Celeste Behe is a logophile, Toastmaster, humorist, speaker, nostalgist, and Bronx-born Calabrese who talks with her hands and writes from her heart. She is a Register correspondent and longtime contributor to Catholic Digest. Her articles have also appeared in Lay Witness and Canticle magazines, and online at Catholic Mom and Catholic Exchange. A female Walter Mitty with a penchant for storytelling, Celeste especially enjoys sharing personal tales of a life well flubbed. She is a veteran homeschooler with 24 years down and six to go, and she’s got the jitters to prove it. Celeste and her husband Mike live in Bethlehem, PA with eight of their nine children.
St. Anthony of Padua’s eloquent preaching earned him the appellation “Hammer of the Heretics.” St. Vincent Ferrer, the “Preacher of the Judgment” who had the gift of tongues, converted thousands of Muslims from his pulpit. St. Ambrose is known as the “Honey-Tongued Doctor” because of his powerful, yet sweet and pleasing, oratory.
Each of these saints was a master of rhetoric, or the art of persuasive speaking. It was St. Ambrose’s own student St. Augustine who promoted rhetoric as a means of service to God and the Church. He believed that the obligation to spread Christ’s message belonged to every Christian in every age.
Enter the Holy Mackerels Catholic Communicators (HMCC).
A group of Texas Catholics within the Diocese of Austin, the HMCC chartered the “Holy Mackerels Catholic Toastmasters of Central Texas,” whose stated mission is to “provide Catholic faithful with training and support in communications skill development and to enable articulate proclamation and defense of the faith.” Its club meetings follow the incremental program of Toastmasters International, an organization that teaches public-speaking skills.
Larry Odom, immediate past president of the Holy Mackerels Catholic Toastmasters club, said that “many Catholics with a strong faith would love to be able to discuss their faith and share it more, but they don’t have the confidence in their speaking abilities to do so.”
The first step towards acquiring that confidence, said Odom, is to realize that, for a Catholic, facility as a speaker is of secondary importance.
“Faith, or the desire for faith, is what drives the other factors,” explained Joe Condit, founder and CEO of the premier Catholic speakers’ bureau CMG Booking. “One must have the desire and passion to learn and love his faith first, and then everything else will fall into place as God intends.”
Catholic writer and speaker Mary Lou Rosien agrees that a lively faith can give confidence to the least experienced speaker. The regimen she follows prior to giving a talk includes “Mass, the Eucharist and, whenever possible, adoration. And, of course, I pray, ‘Come, Holy Spirit!’”
Dominican Fr. John Baptist Ku, assistant professor at the Pontifical Faculty of the Immaculate Conception, agrees that prayer is indispensable to the Catholic speaker: “A man becomes an orator in the world by learning how to orate; a man becomes an orator of Christ by learning how to orare (pray).”
In fact, how to pray is one of the first things that a new member will learn at a Holy Mackerels Catholic Toastmasters meeting. Explained Odom, “Most Catholics are really good at standard prayers: the Lord’s Prayer, the Hail Mary, etc. But ask them to just ‘lead us in prayer,’ and they’ll probably fumble and stumble and get tongue-tied. So club members take turns as ‘invocator,’ the person who starts each meeting with a prayer. This allows members to break that invisible barrier.”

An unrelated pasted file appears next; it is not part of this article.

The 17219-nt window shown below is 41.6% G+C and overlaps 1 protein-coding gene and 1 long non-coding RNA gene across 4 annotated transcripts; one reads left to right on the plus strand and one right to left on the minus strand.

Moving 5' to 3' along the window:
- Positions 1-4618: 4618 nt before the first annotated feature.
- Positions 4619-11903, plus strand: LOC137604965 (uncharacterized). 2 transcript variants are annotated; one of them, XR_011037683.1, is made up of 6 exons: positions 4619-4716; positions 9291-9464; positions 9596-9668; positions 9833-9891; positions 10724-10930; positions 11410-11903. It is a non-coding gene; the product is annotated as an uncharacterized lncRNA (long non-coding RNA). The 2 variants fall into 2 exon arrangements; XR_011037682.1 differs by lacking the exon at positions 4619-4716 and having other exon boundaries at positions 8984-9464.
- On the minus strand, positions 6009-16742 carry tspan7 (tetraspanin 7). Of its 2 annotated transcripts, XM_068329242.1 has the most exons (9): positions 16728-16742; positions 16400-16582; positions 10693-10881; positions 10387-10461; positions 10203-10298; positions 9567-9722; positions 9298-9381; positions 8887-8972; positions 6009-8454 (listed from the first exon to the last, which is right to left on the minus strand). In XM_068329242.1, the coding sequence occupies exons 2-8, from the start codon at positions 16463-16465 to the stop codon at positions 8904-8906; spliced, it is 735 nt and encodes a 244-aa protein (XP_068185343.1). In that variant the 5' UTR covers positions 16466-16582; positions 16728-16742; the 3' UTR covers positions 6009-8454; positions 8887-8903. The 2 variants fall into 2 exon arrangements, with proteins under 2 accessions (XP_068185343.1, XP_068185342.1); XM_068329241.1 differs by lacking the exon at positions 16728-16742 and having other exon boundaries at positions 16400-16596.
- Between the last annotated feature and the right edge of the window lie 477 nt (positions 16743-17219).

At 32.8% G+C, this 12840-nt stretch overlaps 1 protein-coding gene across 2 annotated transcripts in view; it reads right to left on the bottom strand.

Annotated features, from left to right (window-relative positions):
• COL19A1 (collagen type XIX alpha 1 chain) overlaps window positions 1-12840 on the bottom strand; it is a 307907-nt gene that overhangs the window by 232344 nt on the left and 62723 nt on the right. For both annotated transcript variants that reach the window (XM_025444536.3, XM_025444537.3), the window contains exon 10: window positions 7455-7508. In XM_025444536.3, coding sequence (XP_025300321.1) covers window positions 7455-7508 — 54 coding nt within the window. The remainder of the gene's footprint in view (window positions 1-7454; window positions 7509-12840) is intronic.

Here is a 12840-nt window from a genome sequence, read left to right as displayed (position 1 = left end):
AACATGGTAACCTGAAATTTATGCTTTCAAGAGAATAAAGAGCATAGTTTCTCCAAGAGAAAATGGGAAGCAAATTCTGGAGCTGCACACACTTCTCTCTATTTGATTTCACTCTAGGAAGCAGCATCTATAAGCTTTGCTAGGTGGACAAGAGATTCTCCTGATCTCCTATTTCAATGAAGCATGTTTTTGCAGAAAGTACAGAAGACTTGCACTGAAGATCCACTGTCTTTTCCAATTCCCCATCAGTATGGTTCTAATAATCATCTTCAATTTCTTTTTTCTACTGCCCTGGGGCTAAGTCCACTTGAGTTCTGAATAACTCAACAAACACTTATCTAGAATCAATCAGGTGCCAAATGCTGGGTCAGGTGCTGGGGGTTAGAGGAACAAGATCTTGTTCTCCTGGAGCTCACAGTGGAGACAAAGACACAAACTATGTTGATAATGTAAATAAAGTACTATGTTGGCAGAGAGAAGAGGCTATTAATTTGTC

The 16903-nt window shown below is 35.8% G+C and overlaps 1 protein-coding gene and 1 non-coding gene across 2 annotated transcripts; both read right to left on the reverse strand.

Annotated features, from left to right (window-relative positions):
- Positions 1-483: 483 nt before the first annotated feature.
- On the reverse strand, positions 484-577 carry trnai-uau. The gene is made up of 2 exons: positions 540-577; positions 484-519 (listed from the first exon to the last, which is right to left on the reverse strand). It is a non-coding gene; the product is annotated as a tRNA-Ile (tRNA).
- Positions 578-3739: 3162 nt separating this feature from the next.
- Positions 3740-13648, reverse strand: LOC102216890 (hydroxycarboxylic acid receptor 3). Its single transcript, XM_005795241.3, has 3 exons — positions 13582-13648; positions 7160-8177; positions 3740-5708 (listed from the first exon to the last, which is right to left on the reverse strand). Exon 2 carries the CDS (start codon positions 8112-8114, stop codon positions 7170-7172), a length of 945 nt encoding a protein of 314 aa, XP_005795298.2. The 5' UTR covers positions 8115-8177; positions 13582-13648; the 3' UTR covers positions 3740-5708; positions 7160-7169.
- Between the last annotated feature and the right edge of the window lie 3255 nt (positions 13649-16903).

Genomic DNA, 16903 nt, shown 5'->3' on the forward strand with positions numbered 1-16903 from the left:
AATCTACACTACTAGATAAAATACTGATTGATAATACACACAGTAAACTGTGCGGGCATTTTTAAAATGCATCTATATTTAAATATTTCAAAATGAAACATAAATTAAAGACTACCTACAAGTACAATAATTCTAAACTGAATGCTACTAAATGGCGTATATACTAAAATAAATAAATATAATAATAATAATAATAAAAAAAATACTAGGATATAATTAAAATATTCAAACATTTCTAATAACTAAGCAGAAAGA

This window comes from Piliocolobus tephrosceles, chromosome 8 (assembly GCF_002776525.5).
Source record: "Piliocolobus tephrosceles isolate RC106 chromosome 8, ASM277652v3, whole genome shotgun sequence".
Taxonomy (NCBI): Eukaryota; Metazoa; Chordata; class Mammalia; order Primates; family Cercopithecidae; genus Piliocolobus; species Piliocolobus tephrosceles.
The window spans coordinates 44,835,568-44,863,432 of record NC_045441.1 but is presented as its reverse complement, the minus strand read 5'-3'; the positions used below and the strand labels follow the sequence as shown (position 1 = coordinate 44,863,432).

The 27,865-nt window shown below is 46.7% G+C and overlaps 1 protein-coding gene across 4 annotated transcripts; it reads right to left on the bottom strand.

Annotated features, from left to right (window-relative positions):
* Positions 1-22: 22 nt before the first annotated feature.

The renowned Catholic communicator Venerable Archbishop Fulton Sheen was a master at breaking barriers. Despite his very hectic schedule, he would manage to spend one hour every day before the Blessed Sacrament, no matter how difficult the circumstances. It’s said that the first thing he did when he once arrived late at night at a remote African mission was to ask to be brought to the chapel so that he could make his Holy Hour. He also overcame barriers to people’s acceptance of the faith by helping to dispel widespread misconceptions about the Catholic Church. One of the ways he did this was by telling stories.
“The masses want to hear a good story about faith that they can relate to,” said Condit, and that’s good news, not only for Catholics who are professional speakers, but for every one of us. “A person who is passionate and has a story he believes in can be far more effective than an experienced speaker who just goes through the motions.”
Added Odom, “We all have a story to tell. One person’s story may be exactly what someone else needs to hear. We’ll never know whom we might have touched with our stories if we allow fear or lack of experience to hold us back.”
Those stories don’t have to be faith-based. Odom said that, even among the Holy Mackerel Catholic Communicators, “it’s not required that all speeches pertain to faith and morals.”
“In fact, the first speech given by a new club member is his own story. You don’t need to know Scripture or the Catechism to tell your own story, to introduce yourself. But we can become much more effective in our evangelization when we gain confidence in speaking on general subjects.”
Condit said, “The Baltimore Catechism teaches us that God made us ‘to know him, to love him and to serve him in this world so we can be happy with him forever in the next.’ Catholics who are good communicators and try to live out their faith are great examples of what it means to carry out this mission.”